Green New Deal drives sustained, but shallow, climate coverage

Coverage of climate change is up—by one measure, at least. According to Evlondo Cooper, a senior climate and energy writer at Media Matters for America, the Sunday shows aired seven “substantive segments” on the topic in February. In January, they hadn’t run a single one between them; their overall 2018 record wasn’t much better. The mini-spike, Cooper writes, was a response to the Green New Deal, an ambitious climate platform, proposed by progressive Democrats, championing investment in green jobs and infrastructure across the US. For the past few weeks, the policy has started to shift the conversation—across the mediasphere—from “is climate change real?” to “what should be done about it?”

While the recent uptick in climate coverage has been welcome, it has often been “superficial,” Cooper writes. After Alexandria Ocasio-Cortez, the New York congresswoman, and Ed Markey, the senator for Massachusetts, introduced a Green New Deal resolution in Congress early last month, the Sunday shows looked at it through a horse-race lens, dwelling more on its ramifications for the Democratic and Republican parties than its policy content. In right-wing media, meanwhile, the Green New Deal has become a popular foil for old-school climate-change denialism, as well as newer, scorched-earth attacks on socialism in general, and Ocasio-Cortez in particular. At the Conservative Political Action Conference last week, Sebastian Gorka, a commentator for Salem Radio Network, Sinclair, and, until recently, Fox, echoed conservative media and political attacks as he railed against the policy. “They want to take your pick-up truck, they want to rebuild your home, they want to take away your hamburgers,” he said. “This is what Stalin dreamt about but never achieved.”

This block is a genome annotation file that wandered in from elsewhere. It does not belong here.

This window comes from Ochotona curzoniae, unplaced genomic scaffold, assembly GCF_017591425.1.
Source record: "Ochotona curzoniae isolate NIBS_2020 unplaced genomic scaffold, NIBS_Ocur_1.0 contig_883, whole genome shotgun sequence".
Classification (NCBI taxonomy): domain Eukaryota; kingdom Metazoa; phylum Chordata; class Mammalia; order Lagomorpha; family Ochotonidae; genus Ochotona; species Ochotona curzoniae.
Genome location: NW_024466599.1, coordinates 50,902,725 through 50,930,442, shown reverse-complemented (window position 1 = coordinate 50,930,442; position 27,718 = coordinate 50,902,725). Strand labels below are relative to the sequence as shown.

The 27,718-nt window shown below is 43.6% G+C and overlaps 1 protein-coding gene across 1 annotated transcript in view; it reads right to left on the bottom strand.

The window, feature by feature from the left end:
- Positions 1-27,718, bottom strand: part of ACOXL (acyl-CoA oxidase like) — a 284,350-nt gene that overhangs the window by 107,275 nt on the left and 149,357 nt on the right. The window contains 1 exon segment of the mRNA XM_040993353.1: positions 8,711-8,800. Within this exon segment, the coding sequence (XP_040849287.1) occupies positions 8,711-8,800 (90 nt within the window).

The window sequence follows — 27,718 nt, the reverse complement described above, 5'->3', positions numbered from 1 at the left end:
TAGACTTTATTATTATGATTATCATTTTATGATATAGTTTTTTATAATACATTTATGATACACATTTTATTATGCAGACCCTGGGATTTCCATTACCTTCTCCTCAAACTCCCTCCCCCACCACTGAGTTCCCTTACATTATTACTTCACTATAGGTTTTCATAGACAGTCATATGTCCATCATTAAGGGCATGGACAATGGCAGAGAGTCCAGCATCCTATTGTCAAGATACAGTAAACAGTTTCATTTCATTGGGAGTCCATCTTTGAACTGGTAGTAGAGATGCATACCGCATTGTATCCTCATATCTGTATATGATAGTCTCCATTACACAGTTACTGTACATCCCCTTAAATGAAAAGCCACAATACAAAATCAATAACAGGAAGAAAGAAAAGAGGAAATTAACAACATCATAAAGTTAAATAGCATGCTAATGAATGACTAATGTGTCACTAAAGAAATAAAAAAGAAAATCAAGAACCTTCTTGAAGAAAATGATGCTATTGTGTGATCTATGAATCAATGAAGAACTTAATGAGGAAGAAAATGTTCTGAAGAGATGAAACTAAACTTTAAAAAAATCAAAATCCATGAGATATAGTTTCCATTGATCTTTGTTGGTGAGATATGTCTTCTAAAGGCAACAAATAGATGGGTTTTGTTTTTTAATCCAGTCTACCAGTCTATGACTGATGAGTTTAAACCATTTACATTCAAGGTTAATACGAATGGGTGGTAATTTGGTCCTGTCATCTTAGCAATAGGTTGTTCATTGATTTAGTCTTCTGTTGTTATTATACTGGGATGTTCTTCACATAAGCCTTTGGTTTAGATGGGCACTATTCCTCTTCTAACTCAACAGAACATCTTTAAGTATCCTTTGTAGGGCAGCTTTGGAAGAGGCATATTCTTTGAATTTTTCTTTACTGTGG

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Keeping climate change in the conversation, however, is much better than just ignoring it. Writing last October in the wake of a catastrophic UN report on climate change, The Washington Post’s Margaret Sullivan decried the media’s failure to sustain coverage of the topic, noting, in part, that “it’s not easy to find a compelling, immediate angle to compete with palace intrigue or horse-race politics.” The Green New Deal offers such an angle, at least to the extent that it is part of the horse race. Political optics and intrigue have driven several recent stories adjacent to the platform, including California Senator Dianne Feinstein’s excruciating exchange with schoolchildren, Washington Governor Jay Inslee’s entry into the 2020 presidential race as a single-issue climate candidate, and his Democratic rivals’ race to embrace radical green policies.